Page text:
This doesn’t make small banks bad, and it doesn’t mean that all small banks have problematic websites.
A good bank website should allow you to get support, check your bank statements, move money around for online purchases or transfers, and make it easy to open up secondary accounts (like savings accounts). If you have a specific digital service in mind, ask about it before you make your choice.
6. Savings Account Options
Speaking of savings accounts, they aren’t all the same.
While safety is the primary concern with a savings account, you should also look into interest rates. A savings account with a strong interest rate can protect your money (in a small way, at least) against inflation.
A good savings account works as a slow investment. An account with no interest (or low interest) should be a red flag.
7. Basic Services
What kinds of common banking services are you looking for from your new bank?
Regardless of whether the bank is for business or personal use, you want to know that you’ll be able to access the services that you rely on for your banking.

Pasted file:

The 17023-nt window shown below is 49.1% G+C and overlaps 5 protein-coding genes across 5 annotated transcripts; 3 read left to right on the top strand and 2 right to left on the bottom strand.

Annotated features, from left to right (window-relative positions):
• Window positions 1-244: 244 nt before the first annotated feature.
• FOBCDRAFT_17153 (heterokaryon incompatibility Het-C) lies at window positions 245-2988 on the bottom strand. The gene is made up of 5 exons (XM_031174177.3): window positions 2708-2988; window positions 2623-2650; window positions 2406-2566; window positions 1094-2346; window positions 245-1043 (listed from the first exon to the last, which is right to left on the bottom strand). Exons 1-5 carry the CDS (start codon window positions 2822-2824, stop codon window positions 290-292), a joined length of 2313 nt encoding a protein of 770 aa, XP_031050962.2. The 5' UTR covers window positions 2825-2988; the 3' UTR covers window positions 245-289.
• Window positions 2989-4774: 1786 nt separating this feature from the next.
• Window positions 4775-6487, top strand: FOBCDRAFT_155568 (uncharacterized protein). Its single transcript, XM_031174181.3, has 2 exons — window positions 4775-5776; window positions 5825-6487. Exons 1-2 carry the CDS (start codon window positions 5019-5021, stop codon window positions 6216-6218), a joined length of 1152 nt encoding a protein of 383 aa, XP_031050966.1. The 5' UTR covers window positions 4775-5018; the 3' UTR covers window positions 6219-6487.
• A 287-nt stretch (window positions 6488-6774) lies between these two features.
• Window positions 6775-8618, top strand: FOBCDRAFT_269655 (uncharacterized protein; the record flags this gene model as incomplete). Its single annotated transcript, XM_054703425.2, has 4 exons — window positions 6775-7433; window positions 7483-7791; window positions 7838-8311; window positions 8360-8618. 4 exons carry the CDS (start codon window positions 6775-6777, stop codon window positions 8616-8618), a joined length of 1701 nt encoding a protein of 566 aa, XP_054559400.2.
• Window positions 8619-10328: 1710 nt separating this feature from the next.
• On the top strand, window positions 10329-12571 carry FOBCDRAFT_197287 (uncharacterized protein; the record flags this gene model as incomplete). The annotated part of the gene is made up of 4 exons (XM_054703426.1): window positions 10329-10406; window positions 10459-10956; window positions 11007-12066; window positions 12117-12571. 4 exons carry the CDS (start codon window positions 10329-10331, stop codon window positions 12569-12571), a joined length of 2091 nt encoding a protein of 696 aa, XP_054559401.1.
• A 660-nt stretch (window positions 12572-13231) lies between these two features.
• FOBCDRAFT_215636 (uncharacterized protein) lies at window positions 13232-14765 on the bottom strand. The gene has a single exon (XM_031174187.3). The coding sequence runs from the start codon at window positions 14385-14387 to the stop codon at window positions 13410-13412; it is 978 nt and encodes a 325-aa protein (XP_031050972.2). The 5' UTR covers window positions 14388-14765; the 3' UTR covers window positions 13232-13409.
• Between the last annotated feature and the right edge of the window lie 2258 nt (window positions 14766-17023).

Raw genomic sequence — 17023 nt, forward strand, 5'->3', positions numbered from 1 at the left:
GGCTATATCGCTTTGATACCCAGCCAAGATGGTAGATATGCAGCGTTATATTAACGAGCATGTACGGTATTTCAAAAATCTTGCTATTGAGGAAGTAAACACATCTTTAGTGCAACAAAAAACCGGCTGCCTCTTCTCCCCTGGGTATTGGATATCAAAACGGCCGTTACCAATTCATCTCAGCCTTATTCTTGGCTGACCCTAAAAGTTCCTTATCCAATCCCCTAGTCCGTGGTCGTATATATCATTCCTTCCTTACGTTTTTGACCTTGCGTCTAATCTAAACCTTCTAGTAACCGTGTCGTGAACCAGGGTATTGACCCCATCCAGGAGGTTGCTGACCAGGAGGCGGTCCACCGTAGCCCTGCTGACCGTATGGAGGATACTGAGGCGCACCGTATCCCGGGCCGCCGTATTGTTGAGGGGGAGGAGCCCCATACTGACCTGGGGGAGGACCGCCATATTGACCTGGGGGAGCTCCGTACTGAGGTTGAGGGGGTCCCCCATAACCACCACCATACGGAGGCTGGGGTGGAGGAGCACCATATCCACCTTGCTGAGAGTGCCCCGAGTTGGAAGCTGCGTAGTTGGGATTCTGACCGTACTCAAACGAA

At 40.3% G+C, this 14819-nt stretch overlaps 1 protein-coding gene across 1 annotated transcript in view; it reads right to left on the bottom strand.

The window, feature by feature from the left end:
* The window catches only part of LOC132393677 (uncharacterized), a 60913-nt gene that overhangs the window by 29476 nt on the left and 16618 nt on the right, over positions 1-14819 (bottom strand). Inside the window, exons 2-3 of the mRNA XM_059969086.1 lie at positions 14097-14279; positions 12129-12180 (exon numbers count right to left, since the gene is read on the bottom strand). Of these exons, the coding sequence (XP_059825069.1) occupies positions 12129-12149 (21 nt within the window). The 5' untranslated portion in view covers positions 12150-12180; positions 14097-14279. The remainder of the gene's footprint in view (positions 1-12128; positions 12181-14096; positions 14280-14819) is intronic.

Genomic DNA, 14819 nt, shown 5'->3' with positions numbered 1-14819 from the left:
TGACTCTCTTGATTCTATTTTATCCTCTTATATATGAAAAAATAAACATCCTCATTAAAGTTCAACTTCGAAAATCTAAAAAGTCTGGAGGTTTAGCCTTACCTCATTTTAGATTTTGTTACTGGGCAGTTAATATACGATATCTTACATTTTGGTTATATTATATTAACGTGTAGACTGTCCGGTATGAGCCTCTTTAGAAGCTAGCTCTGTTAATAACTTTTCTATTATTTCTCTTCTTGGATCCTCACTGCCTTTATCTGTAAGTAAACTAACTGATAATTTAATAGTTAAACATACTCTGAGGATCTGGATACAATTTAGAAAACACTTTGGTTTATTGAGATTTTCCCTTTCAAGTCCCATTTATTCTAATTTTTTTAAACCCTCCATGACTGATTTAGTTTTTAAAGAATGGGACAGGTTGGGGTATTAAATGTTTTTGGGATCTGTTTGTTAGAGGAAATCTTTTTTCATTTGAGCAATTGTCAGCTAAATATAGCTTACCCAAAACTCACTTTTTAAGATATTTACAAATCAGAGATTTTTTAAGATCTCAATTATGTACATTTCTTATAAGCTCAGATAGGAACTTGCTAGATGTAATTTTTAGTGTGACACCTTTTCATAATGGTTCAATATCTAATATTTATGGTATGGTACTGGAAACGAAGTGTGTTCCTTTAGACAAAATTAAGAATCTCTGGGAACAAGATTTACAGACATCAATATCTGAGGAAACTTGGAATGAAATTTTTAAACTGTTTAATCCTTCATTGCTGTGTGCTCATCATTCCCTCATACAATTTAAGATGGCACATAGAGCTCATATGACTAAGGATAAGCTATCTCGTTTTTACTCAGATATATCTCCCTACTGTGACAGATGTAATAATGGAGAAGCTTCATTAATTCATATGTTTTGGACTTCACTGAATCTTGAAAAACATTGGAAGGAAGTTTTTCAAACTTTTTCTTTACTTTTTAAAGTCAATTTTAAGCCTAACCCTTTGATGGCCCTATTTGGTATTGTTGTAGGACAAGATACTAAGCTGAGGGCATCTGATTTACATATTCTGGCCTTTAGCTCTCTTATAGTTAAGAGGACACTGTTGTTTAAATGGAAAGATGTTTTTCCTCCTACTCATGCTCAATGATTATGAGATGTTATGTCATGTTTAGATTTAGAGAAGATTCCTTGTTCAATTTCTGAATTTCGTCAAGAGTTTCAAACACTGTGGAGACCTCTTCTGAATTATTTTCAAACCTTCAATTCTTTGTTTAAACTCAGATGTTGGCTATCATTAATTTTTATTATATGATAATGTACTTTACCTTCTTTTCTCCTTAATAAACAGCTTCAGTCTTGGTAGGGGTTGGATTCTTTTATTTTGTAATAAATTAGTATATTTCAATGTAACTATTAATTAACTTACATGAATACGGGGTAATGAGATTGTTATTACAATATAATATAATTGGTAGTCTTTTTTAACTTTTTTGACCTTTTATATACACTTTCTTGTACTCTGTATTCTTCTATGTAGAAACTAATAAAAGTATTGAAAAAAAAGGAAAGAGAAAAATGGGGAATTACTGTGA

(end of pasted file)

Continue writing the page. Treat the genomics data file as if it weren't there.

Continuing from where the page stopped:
For example, are you someone who likes to have a tax professional on hand? Good bankers are often able to handle difficult tax questions and concerns. How does this bank handle loans?
There are plenty of services that you want to keep in mind when you’re choosing a bank. Make a list and compare it against the services listed on their website, or call to confirm.
Choosing a Bank Isn’t as Easy as It Seems
There are plenty of options for banks, more so now that online banks are so common. This makes choosing a bank confusing and sometimes overwhelming.
If you keep these factors in mind next time you’re trying to set up a new bank account, you’ll be one step closer to finding a bank that you love and trust. Choosing a bank is a big commitment, so don’t take it lightly.
Are you looking for more helpful financial resources? Check out our journal for everything that you need to know to stay updated on business, economics, and finance.